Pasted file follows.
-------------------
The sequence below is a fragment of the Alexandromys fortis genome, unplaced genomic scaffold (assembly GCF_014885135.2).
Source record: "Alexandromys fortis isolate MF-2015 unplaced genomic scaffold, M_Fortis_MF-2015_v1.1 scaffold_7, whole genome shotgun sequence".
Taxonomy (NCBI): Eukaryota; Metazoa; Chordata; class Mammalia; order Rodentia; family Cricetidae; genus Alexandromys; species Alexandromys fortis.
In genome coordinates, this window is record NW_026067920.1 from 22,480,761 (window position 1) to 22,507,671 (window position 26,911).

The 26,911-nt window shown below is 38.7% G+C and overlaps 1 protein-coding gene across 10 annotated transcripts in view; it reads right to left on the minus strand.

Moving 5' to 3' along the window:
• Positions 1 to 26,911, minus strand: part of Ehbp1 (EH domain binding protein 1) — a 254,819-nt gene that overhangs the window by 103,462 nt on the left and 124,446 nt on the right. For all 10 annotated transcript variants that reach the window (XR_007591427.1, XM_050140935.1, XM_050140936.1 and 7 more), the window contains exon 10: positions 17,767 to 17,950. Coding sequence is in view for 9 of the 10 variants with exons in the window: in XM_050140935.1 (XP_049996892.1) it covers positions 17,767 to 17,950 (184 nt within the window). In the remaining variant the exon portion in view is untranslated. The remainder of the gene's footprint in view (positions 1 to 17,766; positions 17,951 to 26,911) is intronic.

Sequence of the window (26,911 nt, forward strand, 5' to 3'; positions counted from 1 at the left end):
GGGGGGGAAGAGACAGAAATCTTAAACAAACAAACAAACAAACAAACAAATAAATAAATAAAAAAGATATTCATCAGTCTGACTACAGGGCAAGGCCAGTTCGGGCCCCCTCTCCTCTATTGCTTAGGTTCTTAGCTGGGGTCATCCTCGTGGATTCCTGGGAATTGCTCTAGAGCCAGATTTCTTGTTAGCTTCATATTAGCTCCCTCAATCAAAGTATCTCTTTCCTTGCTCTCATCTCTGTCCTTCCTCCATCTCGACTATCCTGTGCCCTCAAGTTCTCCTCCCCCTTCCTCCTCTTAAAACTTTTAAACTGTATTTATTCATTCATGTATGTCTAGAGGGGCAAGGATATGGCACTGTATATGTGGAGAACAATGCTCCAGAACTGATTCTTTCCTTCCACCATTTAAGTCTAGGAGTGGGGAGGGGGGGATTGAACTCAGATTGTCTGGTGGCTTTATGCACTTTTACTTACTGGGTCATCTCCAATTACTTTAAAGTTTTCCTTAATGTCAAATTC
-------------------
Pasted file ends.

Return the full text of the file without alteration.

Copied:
The sequence below is a fragment of the Alexandromys fortis genome, unplaced genomic scaffold (assembly GCF_014885135.2).
Source record: "Alexandromys fortis isolate MF-2015 unplaced genomic scaffold, M_Fortis_MF-2015_v1.1 scaffold_7, whole genome shotgun sequence".
Taxonomy (NCBI): Eukaryota; Metazoa; Chordata; class Mammalia; order Rodentia; family Cricetidae; genus Alexandromys; species Alexandromys fortis.
In genome coordinates, this window is record NW_026067920.1 from 22,480,761 (window position 1) to 22,507,671 (window position 26,911).

The 26,911-nt window shown below is 38.7% G+C and overlaps 1 protein-coding gene across 10 annotated transcripts in view; it reads right to left on the minus strand.

Moving 5' to 3' along the window:
• Positions 1 to 26,911, minus strand: part of Ehbp1 (EH domain binding protein 1) — a 254,819-nt gene that overhangs the window by 103,462 nt on the left and 124,446 nt on the right. For all 10 annotated transcript variants that reach the window (XR_007591427.1, XM_050140935.1, XM_050140936.1 and 7 more), the window contains exon 10: positions 17,767 to 17,950. Coding sequence is in view for 9 of the 10 variants with exons in the window: in XM_050140935.1 (XP_049996892.1) it covers positions 17,767 to 17,950 (184 nt within the window). In the remaining variant the exon portion in view is untranslated. The remainder of the gene's footprint in view (positions 1 to 17,766; positions 17,951 to 26,911) is intronic.

Sequence of the window (26,911 nt, forward strand, 5' to 3'; positions counted from 1 at the left end):
GGGGGGGAAGAGACAGAAATCTTAAACAAACAAACAAACAAACAAACAAATAAATAAATAAAAAAGATATTCATCAGTCTGACTACAGGGCAAGGCCAGTTCGGGCCCCCTCTCCTCTATTGCTTAGGTTCTTAGCTGGGGTCATCCTCGTGGATTCCTGGGAATTGCTCTAGAGCCAGATTTCTTGTTAGCTTCATATTAGCTCCCTCAATCAAAGTATCTCTTTCCTTGCTCTCATCTCTGTCCTTCCTCCATCTCGACTATCCTGTGCCCTCAAGTTCTCCTCCCCCTTCCTCCTCTTAAAACTTTTAAACTGTATTTATTCATTCATGTATGTCTAGAGGGGCAAGGATATGGCACTGTATATGTGGAGAACAATGCTCCAGAACTGATTCTTTCCTTCCACCATTTAAGTCTAGGAGTGGGGAGGGGGGGATTGAACTCAGATTGTCTGGTGGCTTTATGCACTTTTACTTACTGGGTCATCTCCAATTACTTTAAAGTTTTCCTTAATGTCAAATTC